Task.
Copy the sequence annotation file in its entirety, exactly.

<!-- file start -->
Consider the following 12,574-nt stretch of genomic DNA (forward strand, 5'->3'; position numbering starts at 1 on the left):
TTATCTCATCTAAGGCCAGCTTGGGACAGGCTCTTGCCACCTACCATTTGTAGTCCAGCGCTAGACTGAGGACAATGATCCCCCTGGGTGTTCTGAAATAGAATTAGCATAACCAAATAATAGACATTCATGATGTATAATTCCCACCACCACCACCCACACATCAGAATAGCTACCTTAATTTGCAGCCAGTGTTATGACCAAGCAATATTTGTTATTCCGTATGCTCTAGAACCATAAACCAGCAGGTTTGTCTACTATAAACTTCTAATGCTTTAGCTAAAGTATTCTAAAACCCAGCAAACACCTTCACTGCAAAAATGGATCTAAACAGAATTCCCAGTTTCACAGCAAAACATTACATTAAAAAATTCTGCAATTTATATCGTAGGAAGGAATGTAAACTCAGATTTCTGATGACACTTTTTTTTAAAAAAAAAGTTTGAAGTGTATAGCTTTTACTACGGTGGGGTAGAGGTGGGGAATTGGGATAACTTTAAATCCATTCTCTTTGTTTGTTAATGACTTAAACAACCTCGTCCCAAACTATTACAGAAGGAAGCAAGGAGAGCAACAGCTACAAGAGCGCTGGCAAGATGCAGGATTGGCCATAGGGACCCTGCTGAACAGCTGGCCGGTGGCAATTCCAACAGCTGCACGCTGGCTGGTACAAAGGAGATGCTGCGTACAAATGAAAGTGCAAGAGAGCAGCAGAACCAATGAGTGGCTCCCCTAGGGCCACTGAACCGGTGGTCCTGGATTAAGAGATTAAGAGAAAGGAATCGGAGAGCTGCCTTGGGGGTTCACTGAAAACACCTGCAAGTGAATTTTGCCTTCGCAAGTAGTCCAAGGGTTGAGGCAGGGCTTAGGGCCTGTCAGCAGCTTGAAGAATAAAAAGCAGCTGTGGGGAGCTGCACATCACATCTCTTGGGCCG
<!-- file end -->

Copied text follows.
Consider the following 12,574-nt stretch of genomic DNA (forward strand, 5'->3'; position numbering starts at 1 on the left):
TTATCTCATCTAAGGCCAGCTTGGGACAGGCTCTTGCCACCTACCATTTGTAGTCCAGCGCTAGACTGAGGACAATGATCCCCCTGGGTGTTCTGAAATAGAATTAGCATAACCAAATAATAGACATTCATGATGTATAATTCCCACCACCACCACCCACACATCAGAATAGCTACCTTAATTTGCAGCCAGTGTTATGACCAAGCAATATTTGTTATTCCGTATGCTCTAGAACCATAAACCAGCAGGTTTGTCTACTATAAACTTCTAATGCTTTAGCTAAAGTATTCTAAAACCCAGCAAACACCTTCACTGCAAAAATGGATCTAAACAGAATTCCCAGTTTCACAGCAAAACATTACATTAAAAAATTCTGCAATTTATATCGTAGGAAGGAATGTAAACTCAGATTTCTGATGACACTTTTTTTTAAAAAAAAAGTTTGAAGTGTATAGCTTTTACTACGGTGGGGTAGAGGTGGGGAATTGGGATAACTTTAAATCCATTCTCTTTGTTTGTTAATGACTTAAACAACCTCGTCCCAAACTATTACAGAAGGAAGCAAGGAGAGCAACAGCTACAAGAGCGCTGGCAAGATGCAGGATTGGCCATAGGGACCCTGCTGAACAGCTGGCCGGTGGCAATTCCAACAGCTGCACGCTGGCTGGTACAAAGGAGATGCTGCGTACAAATGAAAGTGCAAGAGAGCAGCAGAACCAATGAGTGGCTCCCCTAGGGCCACTGAACCGGTGGTCCTGGATTAAGAGATTAAGAGAAAGGAATCGGAGAGCTGCCTTGGGGGTTCACTGAAAACACCTGCAAGTGAATTTTGCCTTCGCAAGTAGTCCAAGGGTTGAGGCAGGGCTTAGGGCCTGTCAGCAGCTTGAAGAATAAAAAGCAGCTGTGGGGAGCTGCACATCACATCTCTTGGGCCG